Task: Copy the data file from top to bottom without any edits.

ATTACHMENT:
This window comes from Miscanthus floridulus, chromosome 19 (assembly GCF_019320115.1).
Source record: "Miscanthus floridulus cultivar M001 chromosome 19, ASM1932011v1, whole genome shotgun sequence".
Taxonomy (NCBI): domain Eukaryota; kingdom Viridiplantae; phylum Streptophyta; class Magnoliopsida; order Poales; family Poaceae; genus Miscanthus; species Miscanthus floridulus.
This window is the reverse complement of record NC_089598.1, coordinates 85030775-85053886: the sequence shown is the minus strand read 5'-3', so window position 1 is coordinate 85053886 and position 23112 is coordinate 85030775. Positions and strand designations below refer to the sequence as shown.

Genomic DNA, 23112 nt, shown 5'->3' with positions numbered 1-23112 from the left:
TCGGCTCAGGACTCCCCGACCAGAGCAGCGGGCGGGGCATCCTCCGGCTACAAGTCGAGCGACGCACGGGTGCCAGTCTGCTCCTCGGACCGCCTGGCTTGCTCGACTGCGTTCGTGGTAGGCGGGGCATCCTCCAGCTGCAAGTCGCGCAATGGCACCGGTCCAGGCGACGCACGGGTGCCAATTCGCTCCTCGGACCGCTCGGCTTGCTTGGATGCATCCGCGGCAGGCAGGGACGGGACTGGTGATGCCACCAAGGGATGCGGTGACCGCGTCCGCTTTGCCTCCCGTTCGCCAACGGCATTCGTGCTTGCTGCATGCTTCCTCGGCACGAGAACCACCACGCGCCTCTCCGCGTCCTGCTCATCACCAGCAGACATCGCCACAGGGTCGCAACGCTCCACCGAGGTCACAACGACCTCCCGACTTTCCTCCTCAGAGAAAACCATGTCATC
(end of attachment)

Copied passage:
This window comes from Miscanthus floridulus, chromosome 19 (assembly GCF_019320115.1).
Source record: "Miscanthus floridulus cultivar M001 chromosome 19, ASM1932011v1, whole genome shotgun sequence".
Taxonomy (NCBI): domain Eukaryota; kingdom Viridiplantae; phylum Streptophyta; class Magnoliopsida; order Poales; family Poaceae; genus Miscanthus; species Miscanthus floridulus.
This window is the reverse complement of record NC_089598.1, coordinates 85030775-85053886: the sequence shown is the minus strand read 5'-3', so window position 1 is coordinate 85053886 and position 23112 is coordinate 85030775. Positions and strand designations below refer to the sequence as shown.

Genomic DNA, 23112 nt, shown 5'->3' with positions numbered 1-23112 from the left:
TCGGCTCAGGACTCCCCGACCAGAGCAGCGGGCGGGGCATCCTCCGGCTACAAGTCGAGCGACGCACGGGTGCCAGTCTGCTCCTCGGACCGCCTGGCTTGCTCGACTGCGTTCGTGGTAGGCGGGGCATCCTCCAGCTGCAAGTCGCGCAATGGCACCGGTCCAGGCGACGCACGGGTGCCAATTCGCTCCTCGGACCGCTCGGCTTGCTTGGATGCATCCGCGGCAGGCAGGGACGGGACTGGTGATGCCACCAAGGGATGCGGTGACCGCGTCCGCTTTGCCTCCCGTTCGCCAACGGCATTCGTGCTTGCTGCATGCTTCCTCGGCACGAGAACCACCACGCGCCTCTCCGCGTCCTGCTCATCACCAGCAGACATCGCCACAGGGTCGCAACGCTCCACCGAGGTCACAACGACCTCCCGACTTTCCTCCTCAGAGAAAACCATGTCATC